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The future of the Irish Social Welfare System

March 29, 2021

On 24 March, the Nevin Economic Research Institute (NERI) hosted a webinar on the future of the Irish social welfare system. The talk was based on a study recently published by the National Economic and Social Council (NESC), co-authored by Dr. Helen Johnston and Dr. Anne-Marie McGauran.  The presentation set out the main challenges facing the social welfare system, which were divided in four main sections:

  • Ensuring income adequacy and alleviating poverty.
  • Modernising family supports to reflect gender and care needs.
  • Supporting high participation, including a pilot on participation income. 
  • Enhancing financial sustainability.

Regarding the second point, the Council believes that the social welfare system should reflect and accommodate changing patterns of household and family formation, the widespread commitment to equal gender roles and rights, and sharing of family responsibilities. Over time, policy has moved substantially in this direction. However, it remains the case that the core social welfare system is based on the adult-plus-‘dependent’-partner-plus-children model.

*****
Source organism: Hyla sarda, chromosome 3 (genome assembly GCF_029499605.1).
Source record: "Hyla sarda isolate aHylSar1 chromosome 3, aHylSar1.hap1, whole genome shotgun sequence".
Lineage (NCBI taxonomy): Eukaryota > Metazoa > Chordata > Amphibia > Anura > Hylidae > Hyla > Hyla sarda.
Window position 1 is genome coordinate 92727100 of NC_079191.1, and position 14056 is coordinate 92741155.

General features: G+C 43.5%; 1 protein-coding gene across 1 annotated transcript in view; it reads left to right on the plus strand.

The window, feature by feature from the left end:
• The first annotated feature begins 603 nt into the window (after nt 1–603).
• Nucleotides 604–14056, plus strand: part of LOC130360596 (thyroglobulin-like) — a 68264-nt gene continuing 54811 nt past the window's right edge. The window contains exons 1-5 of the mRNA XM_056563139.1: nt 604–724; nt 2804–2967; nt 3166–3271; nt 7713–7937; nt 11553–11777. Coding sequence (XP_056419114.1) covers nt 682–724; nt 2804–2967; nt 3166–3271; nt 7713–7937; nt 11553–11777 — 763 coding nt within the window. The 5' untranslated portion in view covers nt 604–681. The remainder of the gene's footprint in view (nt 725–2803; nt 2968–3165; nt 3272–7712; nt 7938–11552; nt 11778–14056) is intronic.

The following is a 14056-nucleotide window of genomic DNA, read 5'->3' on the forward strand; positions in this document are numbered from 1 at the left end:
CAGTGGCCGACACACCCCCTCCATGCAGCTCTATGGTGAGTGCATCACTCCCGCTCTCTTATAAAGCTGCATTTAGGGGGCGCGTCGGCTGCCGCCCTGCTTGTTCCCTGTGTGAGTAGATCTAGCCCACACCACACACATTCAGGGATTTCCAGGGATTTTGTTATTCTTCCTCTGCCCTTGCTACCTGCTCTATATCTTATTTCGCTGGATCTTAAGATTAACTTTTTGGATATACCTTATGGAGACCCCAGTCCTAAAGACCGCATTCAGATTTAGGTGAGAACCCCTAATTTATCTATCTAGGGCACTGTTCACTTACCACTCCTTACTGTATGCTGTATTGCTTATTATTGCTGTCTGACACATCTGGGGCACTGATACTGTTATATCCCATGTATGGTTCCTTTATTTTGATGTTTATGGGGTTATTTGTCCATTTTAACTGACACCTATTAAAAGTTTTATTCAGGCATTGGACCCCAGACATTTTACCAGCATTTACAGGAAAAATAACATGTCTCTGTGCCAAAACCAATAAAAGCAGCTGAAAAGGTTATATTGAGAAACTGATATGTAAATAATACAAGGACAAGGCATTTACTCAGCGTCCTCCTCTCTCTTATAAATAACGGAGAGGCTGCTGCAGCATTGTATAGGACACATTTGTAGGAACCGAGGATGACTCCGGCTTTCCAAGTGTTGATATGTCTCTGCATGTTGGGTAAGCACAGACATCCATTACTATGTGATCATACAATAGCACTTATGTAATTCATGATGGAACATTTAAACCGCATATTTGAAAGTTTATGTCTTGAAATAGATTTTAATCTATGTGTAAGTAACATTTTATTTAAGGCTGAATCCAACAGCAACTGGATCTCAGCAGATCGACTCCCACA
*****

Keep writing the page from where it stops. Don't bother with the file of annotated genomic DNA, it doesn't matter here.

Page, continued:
On balancing work and family commitments, survey data shows that the option of one partner working full-time and one part-time is the most popular preference among Irish partnered parents of under 18-year-olds. Therefore, consideration should be given to parents being entitled to take part-time leave when they have young children. NESC proposes that more flexible work options be developed, taking cognisance of the outcomes of the Citizens’ Assembly on gender and care, the national early years strategy, First Five, and the Future Jobs Ireland commitments on developing more flexible work options.

In relation to taxation, the authors remark that there are currently a number of anomalies in the Irish taxation system for couples. Specifically, the transferability of credits and cut-off points arises – if the fundamental policy objective is to support families with children, it would be more beneficial if they were available to all couples with dependent children, rather than just two people who are married, as is currently the case. Therefore, NESC proposes a review of the transferability of credits and cut-off points, and of the Home Carer Tax Credit, to assess if they can be refocused to be available to married and cohabiting couples with dependent children only.

The aim of The Big Picture is to keep members updated on the latest policy debates that have implications for the Early Learning and Care/School Age Childcare sector. Proposals to address better work-life balance and taxation will continue to be monitored by our policy team.

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